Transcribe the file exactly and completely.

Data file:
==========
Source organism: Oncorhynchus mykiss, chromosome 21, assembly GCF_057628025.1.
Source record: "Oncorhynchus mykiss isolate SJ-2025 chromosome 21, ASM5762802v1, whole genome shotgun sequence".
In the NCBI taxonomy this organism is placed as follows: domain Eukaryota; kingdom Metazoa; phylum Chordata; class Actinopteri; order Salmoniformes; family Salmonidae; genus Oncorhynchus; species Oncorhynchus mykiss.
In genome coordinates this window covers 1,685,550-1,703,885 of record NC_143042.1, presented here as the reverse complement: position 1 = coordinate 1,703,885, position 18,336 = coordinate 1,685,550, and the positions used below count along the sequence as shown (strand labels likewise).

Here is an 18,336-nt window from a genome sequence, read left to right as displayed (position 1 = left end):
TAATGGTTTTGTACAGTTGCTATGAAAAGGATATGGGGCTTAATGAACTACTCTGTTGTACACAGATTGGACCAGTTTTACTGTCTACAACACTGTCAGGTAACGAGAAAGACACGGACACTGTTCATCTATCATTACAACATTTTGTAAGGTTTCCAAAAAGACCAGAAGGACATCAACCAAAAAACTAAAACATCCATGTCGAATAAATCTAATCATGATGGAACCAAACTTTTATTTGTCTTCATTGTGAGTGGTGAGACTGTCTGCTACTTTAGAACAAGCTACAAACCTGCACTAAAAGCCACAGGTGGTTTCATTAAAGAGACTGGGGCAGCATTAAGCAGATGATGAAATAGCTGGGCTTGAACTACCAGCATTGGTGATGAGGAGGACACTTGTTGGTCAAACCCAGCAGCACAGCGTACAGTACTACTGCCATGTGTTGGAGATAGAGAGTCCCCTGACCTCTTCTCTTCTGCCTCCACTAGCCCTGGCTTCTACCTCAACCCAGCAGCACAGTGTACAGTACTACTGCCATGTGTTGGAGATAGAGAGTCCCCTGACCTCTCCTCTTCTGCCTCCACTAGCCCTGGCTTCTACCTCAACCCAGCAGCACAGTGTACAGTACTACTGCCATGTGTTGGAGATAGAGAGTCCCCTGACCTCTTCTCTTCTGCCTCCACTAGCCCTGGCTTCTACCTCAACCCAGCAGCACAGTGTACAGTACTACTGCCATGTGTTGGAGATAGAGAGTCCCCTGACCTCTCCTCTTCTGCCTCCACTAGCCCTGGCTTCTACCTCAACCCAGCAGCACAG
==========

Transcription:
Source organism: Oncorhynchus mykiss, chromosome 21, assembly GCF_057628025.1.
Source record: "Oncorhynchus mykiss isolate SJ-2025 chromosome 21, ASM5762802v1, whole genome shotgun sequence".
In the NCBI taxonomy this organism is placed as follows: domain Eukaryota; kingdom Metazoa; phylum Chordata; class Actinopteri; order Salmoniformes; family Salmonidae; genus Oncorhynchus; species Oncorhynchus mykiss.
In genome coordinates this window covers 1,685,550-1,703,885 of record NC_143042.1, presented here as the reverse complement: position 1 = coordinate 1,703,885, position 18,336 = coordinate 1,685,550, and the positions used below count along the sequence as shown (strand labels likewise).

Here is an 18,336-nt window from a genome sequence, read left to right as displayed (position 1 = left end):
TAATGGTTTTGTACAGTTGCTATGAAAAGGATATGGGGCTTAATGAACTACTCTGTTGTACACAGATTGGACCAGTTTTACTGTCTACAACACTGTCAGGTAACGAGAAAGACACGGACACTGTTCATCTATCATTACAACATTTTGTAAGGTTTCCAAAAAGACCAGAAGGACATCAACCAAAAAACTAAAACATCCATGTCGAATAAATCTAATCATGATGGAACCAAACTTTTATTTGTCTTCATTGTGAGTGGTGAGACTGTCTGCTACTTTAGAACAAGCTACAAACCTGCACTAAAAGCCACAGGTGGTTTCATTAAAGAGACTGGGGCAGCATTAAGCAGATGATGAAATAGCTGGGCTTGAACTACCAGCATTGGTGATGAGGAGGACACTTGTTGGTCAAACCCAGCAGCACAGCGTACAGTACTACTGCCATGTGTTGGAGATAGAGAGTCCCCTGACCTCTTCTCTTCTGCCTCCACTAGCCCTGGCTTCTACCTCAACCCAGCAGCACAGTGTACAGTACTACTGCCATGTGTTGGAGATAGAGAGTCCCCTGACCTCTCCTCTTCTGCCTCCACTAGCCCTGGCTTCTACCTCAACCCAGCAGCACAGTGTACAGTACTACTGCCATGTGTTGGAGATAGAGAGTCCCCTGACCTCTTCTCTTCTGCCTCCACTAGCCCTGGCTTCTACCTCAACCCAGCAGCACAGTGTACAGTACTACTGCCATGTGTTGGAGATAGAGAGTCCCCTGACCTCTCCTCTTCTGCCTCCACTAGCCCTGGCTTCTACCTCAACCCAGCAGCACAG